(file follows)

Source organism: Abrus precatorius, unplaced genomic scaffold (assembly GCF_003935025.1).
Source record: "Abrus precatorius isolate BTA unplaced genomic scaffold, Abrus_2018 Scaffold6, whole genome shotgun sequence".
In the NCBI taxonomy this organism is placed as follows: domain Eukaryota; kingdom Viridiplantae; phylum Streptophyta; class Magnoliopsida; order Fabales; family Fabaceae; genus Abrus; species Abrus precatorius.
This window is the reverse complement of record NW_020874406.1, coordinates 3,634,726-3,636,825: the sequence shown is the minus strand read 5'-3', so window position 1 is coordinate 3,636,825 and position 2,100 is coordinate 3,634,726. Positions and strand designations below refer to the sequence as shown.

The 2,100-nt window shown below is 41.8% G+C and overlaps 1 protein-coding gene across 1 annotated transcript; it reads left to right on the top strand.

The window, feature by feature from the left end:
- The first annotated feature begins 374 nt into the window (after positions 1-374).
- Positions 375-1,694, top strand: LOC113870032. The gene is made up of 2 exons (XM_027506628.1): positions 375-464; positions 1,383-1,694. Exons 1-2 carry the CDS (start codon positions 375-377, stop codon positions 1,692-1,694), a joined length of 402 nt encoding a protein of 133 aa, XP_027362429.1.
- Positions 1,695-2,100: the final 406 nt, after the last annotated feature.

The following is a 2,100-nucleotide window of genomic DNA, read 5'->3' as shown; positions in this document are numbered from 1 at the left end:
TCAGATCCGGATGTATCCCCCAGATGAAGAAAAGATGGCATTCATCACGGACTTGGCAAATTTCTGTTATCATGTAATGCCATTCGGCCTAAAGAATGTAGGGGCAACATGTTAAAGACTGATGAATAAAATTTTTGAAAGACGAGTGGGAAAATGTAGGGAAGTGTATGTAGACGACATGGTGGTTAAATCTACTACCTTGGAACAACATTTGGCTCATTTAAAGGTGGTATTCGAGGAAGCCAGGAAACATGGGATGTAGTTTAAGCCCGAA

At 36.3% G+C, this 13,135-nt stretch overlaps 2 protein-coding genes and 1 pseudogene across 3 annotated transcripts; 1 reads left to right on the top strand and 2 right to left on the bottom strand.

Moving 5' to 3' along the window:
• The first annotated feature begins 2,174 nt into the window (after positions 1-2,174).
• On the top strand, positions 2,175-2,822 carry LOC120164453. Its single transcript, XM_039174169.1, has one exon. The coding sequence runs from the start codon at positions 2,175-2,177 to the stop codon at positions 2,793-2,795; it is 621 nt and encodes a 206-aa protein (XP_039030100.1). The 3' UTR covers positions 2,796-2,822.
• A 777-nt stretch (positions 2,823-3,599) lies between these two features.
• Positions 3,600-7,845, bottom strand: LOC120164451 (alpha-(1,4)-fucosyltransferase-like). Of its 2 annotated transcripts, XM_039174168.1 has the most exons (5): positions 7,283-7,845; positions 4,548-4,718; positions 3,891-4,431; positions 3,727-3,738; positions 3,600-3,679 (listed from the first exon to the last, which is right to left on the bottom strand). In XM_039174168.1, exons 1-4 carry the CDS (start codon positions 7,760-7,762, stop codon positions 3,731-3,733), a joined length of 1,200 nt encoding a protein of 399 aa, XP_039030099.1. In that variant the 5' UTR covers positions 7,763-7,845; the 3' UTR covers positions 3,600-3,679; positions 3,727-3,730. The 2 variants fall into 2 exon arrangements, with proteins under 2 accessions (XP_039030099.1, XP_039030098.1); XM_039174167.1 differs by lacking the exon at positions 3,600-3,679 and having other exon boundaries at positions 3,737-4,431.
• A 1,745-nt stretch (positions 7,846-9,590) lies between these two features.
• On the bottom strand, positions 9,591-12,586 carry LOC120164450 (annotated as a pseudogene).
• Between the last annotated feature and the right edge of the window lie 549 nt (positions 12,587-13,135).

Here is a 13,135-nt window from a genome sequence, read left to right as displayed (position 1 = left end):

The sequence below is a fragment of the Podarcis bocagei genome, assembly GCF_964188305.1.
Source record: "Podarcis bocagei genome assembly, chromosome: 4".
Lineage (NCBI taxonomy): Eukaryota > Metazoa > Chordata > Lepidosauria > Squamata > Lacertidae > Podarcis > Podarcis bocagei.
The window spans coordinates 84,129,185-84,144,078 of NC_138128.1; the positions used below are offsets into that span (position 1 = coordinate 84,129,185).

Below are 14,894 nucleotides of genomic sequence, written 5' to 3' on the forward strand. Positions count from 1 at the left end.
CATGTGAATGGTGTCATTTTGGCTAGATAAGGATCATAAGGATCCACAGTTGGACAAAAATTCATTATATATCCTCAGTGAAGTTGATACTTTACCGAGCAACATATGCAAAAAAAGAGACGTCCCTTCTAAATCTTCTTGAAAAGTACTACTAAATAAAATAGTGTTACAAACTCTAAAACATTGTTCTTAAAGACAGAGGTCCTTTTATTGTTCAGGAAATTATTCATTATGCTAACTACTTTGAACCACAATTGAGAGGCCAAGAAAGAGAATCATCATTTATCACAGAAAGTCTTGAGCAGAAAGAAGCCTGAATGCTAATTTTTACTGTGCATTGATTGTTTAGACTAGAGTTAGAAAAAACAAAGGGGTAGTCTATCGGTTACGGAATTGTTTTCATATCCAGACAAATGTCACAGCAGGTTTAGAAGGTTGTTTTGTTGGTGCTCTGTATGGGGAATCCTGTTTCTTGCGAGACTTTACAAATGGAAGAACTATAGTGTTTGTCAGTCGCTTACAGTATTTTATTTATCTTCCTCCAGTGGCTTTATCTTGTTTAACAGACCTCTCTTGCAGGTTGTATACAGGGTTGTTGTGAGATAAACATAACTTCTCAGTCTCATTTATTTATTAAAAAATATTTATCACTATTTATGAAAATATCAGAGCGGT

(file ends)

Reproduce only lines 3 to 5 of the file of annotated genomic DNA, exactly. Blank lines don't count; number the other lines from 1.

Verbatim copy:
In the NCBI taxonomy this organism is placed as follows: domain Eukaryota; kingdom Viridiplantae; phylum Streptophyta; class Magnoliopsida; order Fabales; family Fabaceae; genus Abrus; species Abrus precatorius.
This window is the reverse complement of record NW_020874406.1, coordinates 3,634,726-3,636,825: the sequence shown is the minus strand read 5'-3', so window position 1 is coordinate 3,636,825 and position 2,100 is coordinate 3,634,726. Positions and strand designations below refer to the sequence as shown.

The 2,100-nt window shown below is 41.8% G+C and overlaps 1 protein-coding gene across 1 annotated transcript; it reads left to right on the top strand.